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Callaway launches new Rogue, Rogue Sub Zero and Rogue Draw drivers, and fairway woods

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With its Jailbreak technology, Callaway’s GBB Epic drivers were the No. 1-selling drivers in the United States in 2017; actually, according to Callaway, they were the No. 1-selling drivers every month in the U.S. in 2017.

How do you back that up? How do you replace a driver that’s been so successful?

Well, apparently you don’t.

Callaway’s new Rogue, Rogue Sub Zero and Rogue Draw drivers, as Callaway says, do not replace its GBB Epic and GBB Epic Sub Zero drivers of last year. Instead, Rogue is an all-new line that improves on the Epic technologies, but the company will continue to sell its Epic drivers.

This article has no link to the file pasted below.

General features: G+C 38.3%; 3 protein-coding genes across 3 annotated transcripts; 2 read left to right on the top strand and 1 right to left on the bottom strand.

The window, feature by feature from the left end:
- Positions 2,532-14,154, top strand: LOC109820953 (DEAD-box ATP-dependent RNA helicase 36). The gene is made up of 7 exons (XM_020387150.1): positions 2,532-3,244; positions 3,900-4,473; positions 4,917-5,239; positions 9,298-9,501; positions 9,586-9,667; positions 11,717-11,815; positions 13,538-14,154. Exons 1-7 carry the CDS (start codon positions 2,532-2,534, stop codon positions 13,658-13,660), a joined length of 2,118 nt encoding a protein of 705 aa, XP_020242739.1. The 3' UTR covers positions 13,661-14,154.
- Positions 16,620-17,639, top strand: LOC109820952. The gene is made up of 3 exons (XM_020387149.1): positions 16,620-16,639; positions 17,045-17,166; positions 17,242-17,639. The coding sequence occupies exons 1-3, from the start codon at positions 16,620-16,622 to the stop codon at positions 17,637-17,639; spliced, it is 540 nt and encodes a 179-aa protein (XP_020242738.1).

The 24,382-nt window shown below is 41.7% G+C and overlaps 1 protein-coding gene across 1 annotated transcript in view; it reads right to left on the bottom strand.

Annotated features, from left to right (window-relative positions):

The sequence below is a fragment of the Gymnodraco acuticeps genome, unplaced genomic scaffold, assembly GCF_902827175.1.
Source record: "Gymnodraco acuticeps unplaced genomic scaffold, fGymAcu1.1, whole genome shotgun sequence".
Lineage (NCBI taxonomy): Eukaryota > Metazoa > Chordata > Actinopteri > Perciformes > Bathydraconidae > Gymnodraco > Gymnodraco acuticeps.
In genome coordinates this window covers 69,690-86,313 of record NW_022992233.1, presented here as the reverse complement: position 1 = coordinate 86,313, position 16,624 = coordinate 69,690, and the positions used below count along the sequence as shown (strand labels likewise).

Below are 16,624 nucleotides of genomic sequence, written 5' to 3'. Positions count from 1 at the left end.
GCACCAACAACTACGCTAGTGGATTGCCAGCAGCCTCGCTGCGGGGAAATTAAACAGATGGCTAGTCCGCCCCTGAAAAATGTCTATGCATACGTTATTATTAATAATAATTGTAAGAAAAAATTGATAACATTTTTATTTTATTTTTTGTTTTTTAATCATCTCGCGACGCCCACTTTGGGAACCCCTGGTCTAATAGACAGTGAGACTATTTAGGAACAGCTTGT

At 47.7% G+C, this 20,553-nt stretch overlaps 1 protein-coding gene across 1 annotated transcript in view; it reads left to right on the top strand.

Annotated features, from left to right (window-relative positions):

Actually, if you follow Callaway’s trends over recent years, you may realize that the company should be coming out with an XR 18 line of drivers and fairway woods. That’s not the case, however. In this sense, Callaway is “going rogue.” Company representatives say that with the new Rogue drivers and fairway woods, the company is “doing what the industry is not expecting us to do.” This means that instead of coming out with an XR 18 driver at a price point of say $379, it is launching the Rogue drivers at $499.99 and packing them with improved-upon technologies than were in the Epic drivers, for more forgiveness and better aerodynamics. Callaway also says “the XR line is done for us.”